Sunday, March 2, 2014
Have you ever thought about something once, and then it seems like that something comes up at least 46 times a day the following week? I hope so... or this is awkward... Anyway, that was me this week, thinking about the difference between joy and happiness. I'd never really thought about it much. I thought the two words were essentially interchangeable. But I've changed my mind about that, and here's why.
Dairy Queen Red Velvet Cake Blizzards. I don't know if you've ever had one, but if you haven't, you should probably hop in your car and head to DQ right now. (Just kidding, you should finish reading this first.) But for real, they're delicious. Every bite of vanilla ice cream with chunks of red velvet cake makes me so happy.
But unfortunately, after about 10 minutes, my Blizzard cup is empty. Lame. I'm happy for a little while longer, lingering on the thought of how stinkin' good that Blizzard was. But pretty soon, that happiness has passed, and I start looking for something else to fill that place of happiness — maybe it's a person, maybe it's reading a funny buzzfeed article about what type of sandwich I am, maybe it's watching another episode of Parks and Rec. Who knows. All that matters is that I'm constantly searching for something new to make me happy when the old happiness fades away or runs out.
That's what happiness is: something that makes us feel good for a short time. But before we know it, it's gone, and we're left with a feeling that we have to fill it's place with something better.
Now let's take a look at the other word I mentioned: joy. When have I experienced joy?
On Wednesday, at the Steve Moakler concert. He stood up on the stage with nothing but a mic and his guitar, singing one of his new songs called "Holiday at Sea," talking about how we just have no idea how spectacular Heaven is going to be. Hearing about and singing about what God has in store for us filled me with joy.
Last night, when I was in the chapel at St. Lawrence for Adoration of the Blessed Sacrament, surrounded by about 100 of my best friends and people I'd never met. We were all there for the same reason — to adore our God, thank Him for the awesomeness He's put in our lives, and ask Him for his guidance. I just couldn't help but smile and be filled with joy.
What do both of these experiences have in common? In the beautiful words of Pope Francis, "All these instances of joy flow from the infinite love of God, who has revealed himself to us in Jesus Christ" (Evangelii Gaudium).
And the best part? After both of these experiences, I didn't feel like I had to go run and find something else to fill me up. That's because joy doesn't try to run away. It stays with us through anything and everything. It is always present. Just like Jesus Christ.
Sometimes we don't always feel that joy, but it's always there. Pope Francis says, "I realize of course that joy is not expressed the same way at all times in life, especially at moments of great difficulty. Joy adapts and changes, but it always endures, even as a flicker of light born of our personal certainty that, when everything is said and done, we are infinitely loved."
Joy is always present, reminding us that we are loved by our amazing God. No matter how delicious those Red Velvet Blizzards are, the happiness they offer will NEVER compare to the lasting joy that Christ offers to us every single day in himself and the people he puts in our lives.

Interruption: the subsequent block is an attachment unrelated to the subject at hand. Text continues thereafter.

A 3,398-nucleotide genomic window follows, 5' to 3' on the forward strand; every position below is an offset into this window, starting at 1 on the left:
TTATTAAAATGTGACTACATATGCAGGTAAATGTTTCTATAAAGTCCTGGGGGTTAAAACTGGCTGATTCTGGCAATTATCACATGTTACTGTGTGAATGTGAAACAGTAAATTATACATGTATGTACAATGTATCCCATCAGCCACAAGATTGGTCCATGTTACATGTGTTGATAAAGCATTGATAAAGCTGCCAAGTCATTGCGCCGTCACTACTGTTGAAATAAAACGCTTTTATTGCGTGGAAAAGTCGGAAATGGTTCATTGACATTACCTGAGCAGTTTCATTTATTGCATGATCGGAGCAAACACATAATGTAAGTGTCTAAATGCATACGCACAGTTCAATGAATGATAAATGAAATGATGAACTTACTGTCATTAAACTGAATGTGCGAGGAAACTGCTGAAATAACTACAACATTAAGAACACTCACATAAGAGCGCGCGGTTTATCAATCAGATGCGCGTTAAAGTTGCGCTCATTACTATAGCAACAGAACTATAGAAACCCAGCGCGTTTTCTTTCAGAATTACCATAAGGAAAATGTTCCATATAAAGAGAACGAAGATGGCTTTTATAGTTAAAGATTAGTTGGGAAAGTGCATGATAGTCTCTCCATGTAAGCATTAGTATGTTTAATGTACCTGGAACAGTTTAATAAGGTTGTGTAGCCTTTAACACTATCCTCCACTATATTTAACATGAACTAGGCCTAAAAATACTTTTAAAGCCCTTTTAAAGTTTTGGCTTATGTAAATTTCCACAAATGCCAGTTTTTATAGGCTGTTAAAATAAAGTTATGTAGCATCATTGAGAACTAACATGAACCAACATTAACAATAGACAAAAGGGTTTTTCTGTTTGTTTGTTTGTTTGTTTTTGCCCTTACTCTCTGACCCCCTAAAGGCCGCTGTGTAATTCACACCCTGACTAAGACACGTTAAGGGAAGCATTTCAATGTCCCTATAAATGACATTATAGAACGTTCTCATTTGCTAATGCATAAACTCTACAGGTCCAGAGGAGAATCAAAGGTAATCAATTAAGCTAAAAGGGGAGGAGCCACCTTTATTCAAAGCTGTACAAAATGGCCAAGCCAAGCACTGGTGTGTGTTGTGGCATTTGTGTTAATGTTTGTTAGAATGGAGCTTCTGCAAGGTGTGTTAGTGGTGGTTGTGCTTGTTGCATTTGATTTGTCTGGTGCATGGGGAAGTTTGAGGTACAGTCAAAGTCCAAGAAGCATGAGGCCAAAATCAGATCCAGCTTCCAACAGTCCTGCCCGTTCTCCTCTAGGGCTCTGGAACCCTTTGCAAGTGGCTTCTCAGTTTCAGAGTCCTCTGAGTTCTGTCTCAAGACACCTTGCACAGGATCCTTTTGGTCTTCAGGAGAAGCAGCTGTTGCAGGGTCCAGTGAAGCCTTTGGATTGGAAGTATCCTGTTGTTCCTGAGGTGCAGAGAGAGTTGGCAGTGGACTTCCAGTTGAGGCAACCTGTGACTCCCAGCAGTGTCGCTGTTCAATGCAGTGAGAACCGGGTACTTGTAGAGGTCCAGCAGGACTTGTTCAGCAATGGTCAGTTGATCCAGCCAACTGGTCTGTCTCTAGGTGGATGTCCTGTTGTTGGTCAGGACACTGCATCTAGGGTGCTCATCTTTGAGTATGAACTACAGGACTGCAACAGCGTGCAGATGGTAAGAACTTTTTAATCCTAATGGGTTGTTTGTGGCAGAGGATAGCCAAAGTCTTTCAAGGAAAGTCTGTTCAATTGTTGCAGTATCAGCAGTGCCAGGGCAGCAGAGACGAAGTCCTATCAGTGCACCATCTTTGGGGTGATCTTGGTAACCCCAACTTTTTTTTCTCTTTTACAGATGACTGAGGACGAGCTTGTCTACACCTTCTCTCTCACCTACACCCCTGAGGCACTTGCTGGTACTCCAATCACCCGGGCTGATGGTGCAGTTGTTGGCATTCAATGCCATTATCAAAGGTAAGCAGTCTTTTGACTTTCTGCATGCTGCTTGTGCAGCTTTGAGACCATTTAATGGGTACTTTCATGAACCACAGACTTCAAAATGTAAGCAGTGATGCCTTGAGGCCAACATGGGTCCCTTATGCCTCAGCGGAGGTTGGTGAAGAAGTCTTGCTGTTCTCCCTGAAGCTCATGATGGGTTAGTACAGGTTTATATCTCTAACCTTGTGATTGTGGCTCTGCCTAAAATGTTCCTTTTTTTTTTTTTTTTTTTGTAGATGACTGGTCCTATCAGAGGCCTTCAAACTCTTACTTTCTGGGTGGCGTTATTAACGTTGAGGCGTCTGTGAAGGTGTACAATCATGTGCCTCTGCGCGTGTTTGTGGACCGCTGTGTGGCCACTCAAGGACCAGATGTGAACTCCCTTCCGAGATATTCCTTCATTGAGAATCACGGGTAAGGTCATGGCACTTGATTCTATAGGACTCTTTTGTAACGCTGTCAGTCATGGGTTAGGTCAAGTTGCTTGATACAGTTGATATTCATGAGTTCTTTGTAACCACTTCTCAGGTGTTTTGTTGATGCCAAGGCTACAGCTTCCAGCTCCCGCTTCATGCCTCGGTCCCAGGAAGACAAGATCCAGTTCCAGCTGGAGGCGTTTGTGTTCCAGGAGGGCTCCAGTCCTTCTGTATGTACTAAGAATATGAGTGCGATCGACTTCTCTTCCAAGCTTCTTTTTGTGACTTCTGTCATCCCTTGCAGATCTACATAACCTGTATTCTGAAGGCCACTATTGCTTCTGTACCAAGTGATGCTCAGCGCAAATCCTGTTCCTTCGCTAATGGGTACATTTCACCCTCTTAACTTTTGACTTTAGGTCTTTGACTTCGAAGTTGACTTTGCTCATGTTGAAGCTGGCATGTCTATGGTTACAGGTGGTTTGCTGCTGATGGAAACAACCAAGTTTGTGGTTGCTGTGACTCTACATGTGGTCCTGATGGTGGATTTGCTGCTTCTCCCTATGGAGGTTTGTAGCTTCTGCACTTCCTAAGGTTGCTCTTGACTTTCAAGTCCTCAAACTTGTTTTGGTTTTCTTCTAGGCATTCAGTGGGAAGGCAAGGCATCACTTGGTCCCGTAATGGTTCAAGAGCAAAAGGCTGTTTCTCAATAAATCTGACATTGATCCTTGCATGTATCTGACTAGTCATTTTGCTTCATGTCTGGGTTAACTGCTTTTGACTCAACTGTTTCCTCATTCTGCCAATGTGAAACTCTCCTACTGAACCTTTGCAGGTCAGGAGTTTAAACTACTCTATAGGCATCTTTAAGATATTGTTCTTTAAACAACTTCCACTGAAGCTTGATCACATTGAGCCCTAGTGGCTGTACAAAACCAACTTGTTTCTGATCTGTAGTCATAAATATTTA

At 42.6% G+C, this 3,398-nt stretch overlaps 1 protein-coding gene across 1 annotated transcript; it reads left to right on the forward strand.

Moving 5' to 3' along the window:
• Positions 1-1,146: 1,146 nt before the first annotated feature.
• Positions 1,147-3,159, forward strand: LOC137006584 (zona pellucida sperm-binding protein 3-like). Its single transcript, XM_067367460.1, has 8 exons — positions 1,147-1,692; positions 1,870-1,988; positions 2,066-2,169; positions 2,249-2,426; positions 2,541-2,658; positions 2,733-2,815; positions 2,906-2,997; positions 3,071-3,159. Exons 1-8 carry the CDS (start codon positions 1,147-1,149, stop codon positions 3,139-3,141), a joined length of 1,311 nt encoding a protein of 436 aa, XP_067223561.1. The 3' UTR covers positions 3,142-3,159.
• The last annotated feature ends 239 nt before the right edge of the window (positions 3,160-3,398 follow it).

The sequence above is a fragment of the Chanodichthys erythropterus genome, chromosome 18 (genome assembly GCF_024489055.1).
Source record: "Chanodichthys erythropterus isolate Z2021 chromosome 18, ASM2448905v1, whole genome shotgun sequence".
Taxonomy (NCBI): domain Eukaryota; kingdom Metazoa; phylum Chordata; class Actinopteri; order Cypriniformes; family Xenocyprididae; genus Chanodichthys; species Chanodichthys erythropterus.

There is joy in your life. Never forget it.
Tuesday, January 21, 2014
LIFE. It's beautiful.
Every single day, through the little things, God whispers to us, "Look at that. That is how beautiful the gift of life is."
He puts those moments in my life every minute of every day:
When I held Sara's baby, Emily Gianna, for the first time last week. She fell asleep in my arms, made funny faces, and even pooped on me. A beautiful life.
When my little brother jumped on my back and begged for a piggy back ride into the kitchen, yelling, "Faster, faster!" A beautiful life.
When my dad got home late because his flight home from Chicago got delayed, and he dropped his work stuff and kissed my mom right when he walked in the door. A beautiful life.
When my roommate Chelsea brought back homemade cookies from Christmas break and passed them out around the house just to spread some joy on a Tuesday night. A beautiful life.
When dozens of middle school kiddos at St. John's are clapping and singing "Love Will Hold Us Together" at youth group. Beautiful lives.
Every single life is beautiful.
And that is exactly why 500,000+ pro-lifers are participating today in the March for Life in Washington, D.C., the largest pro-life event in the world.
On this day, January 22, in 1973, the Supreme Court invalidated 50 state laws and made abortion legal in the United States with Roe v. Wade. Did they not recognize the beauty of every life? Did they not understand our responsibility to protect the beauty of life? Now, almost 4,000 unborn babies are killed every single day in the US.
The Catechism of the Catholic Church tells us: "God, the Lord of Life, has entrusted to men the noble mission of safeguarding life, and men must carry it out in a manner worthy of themselves. Life must be protected with the utmost care from the moment of conception: abortion and infanticide are abominable crimes" (CCC 2271).
Without protecting life, we don't have any of those beautiful moments that life bring — the adorable babies, the piggy back rides, the kisses, the cookies, the singing...
So what do we do? We pray. For the warriors who are marching in Washington, D.C. today to fulfill the "noble mission" of fighting for the unborn. For the government officials who hold the power to overturn these laws, that they might recognize the beauty and sanctity of every human life. For every unborn baby, that they get the opportunity to live the amazing life God has planned for them.
Life is beautiful. Life is a gift. Life is worth protecting.